I posted an article on my Facebook recently about Afghan babies who are starving to death. Here’s a link to that article. In response, a Facebook friend sent me this:

Laila Sattar I keep hearing it’s not really possible Grace.
Is it possible? Yes! But only if it’s done correctly

Let’s look at some examples of things not being done correctly:

Last week I received a telephone call from a family that wanted to adopt older children from Pakistan. This particular family had been very diligent and hired a home study agency and a reputable Pakistani attorney. The family was directed by both the agency and the attorney to file an I-600A. Huge mistake! The I-600A is not a required form for any adoption. While the I-600A was pending, the children both turned 16. The adoption is no longer possible.

Another family I represent just welcomed a baby boy home…..he just turned 2 but was only a couple of months old when he was adopted. The case took over a year and a half to process because the attorney who handled the initial filing made multiple errors on the I-600 orphan petition and didn’t advise the family correctly as to what evidence was needed to support the petition.

So back to the question- Is adoption from Afghanistan possible? Absolutely, yes it is. There are 2 million orphans in Afghanistan. Only two children came home to the United States last year. I don’t think that’s because the US embassy in Kabul is denying thousands of visa petitions. I think it’s because people are not applying for orphan visas. The embassy staff don’t see orphan petitions very often and sometimes don’t know what to do with them. Yes, I said it State Department in Kabul- you don’t seem to know what you are doing when it comes to adoptions. E-mail me if you want to complain. My e-mail address is gkennedy@kennedyimmigrationfirm.com That said, one of the Afghan cases I handled this year took 5 months from start to finish with the visa being issued in Kabul within a week of filing.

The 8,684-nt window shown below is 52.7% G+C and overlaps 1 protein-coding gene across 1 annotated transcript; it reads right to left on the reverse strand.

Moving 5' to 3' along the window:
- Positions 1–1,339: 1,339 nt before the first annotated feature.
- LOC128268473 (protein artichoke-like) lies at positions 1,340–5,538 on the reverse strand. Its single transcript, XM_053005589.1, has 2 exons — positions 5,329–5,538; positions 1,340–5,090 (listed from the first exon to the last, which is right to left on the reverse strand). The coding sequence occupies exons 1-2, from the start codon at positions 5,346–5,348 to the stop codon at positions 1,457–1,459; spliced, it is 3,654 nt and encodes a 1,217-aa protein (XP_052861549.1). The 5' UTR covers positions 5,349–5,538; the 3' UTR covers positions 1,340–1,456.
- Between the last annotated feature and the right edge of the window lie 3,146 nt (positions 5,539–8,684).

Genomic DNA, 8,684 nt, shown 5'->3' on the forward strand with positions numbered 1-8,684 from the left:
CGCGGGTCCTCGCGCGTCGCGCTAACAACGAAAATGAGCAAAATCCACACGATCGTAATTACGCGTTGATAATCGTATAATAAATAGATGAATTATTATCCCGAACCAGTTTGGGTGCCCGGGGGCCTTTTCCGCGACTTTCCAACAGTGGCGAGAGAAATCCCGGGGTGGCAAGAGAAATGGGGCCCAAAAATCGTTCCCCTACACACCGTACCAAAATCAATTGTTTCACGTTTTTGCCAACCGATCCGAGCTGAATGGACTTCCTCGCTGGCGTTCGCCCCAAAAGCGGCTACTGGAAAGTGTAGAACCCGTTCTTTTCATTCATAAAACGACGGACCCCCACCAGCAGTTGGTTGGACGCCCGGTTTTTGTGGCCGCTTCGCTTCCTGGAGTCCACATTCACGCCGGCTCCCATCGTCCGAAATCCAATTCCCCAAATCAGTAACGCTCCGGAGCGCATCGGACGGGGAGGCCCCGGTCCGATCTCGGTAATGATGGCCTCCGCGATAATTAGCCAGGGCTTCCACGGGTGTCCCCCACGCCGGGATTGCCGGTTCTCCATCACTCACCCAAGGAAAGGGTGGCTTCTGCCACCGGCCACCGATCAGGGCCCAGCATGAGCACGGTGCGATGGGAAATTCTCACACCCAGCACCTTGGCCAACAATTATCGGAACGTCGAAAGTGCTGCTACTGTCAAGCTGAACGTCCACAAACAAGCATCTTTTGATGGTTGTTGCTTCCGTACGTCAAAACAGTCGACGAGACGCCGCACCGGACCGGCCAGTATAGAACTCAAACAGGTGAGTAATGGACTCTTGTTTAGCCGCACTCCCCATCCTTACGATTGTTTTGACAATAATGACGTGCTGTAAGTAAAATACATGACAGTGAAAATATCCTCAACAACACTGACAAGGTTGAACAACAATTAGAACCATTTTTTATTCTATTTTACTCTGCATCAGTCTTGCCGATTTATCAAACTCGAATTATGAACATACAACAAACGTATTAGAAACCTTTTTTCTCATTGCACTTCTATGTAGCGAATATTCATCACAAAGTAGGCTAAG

There are societal issues in Afghanistan that make adoption difficult and can cause huge delays. In order to obtain a visa for an orphan, you have to prove that the orphan is in fact “an orphan.” This isn’t always as easy as one would hope in a country where death certificates are not routinely issued, where extra-marital sex is a crime punishable by death and witnesses to abandonment or desertion are afraid to come forward for fear of being criminally prosecuted themselves.

It has also been my experience that adoptive parents have difficulty locating children available for adoption despite the fact that there are 2 million orphaned children there.

A couple of weeks ago, two babies came home that were left in boxes- one on the side of the road. Earlier this year, a baby whose parents had both died came home. Last month, a baby whose biological mother considered leaving him in the bush to die at birth came home. Before that, a baby who was born with holes in her heart to a destitute family came home. This week I am hoping to get visas issued for two babies who were left in hospitals at birth. One of these babies comes from a region where what can only be described as a genocide of female infants is occurring, These are seven lives that were saved by American adoptive parents who made huge personal sacrifices to bring their children home. I think it’s worth it.

I’ll end with some quotes from a couple of good books:

The Prophet (peace be upon him) said, holding up his two fingers together: “The one who takes care of an orphan is with me in Paradise like this.”

And whoever saves a life, it is considered as if he saved an entire world.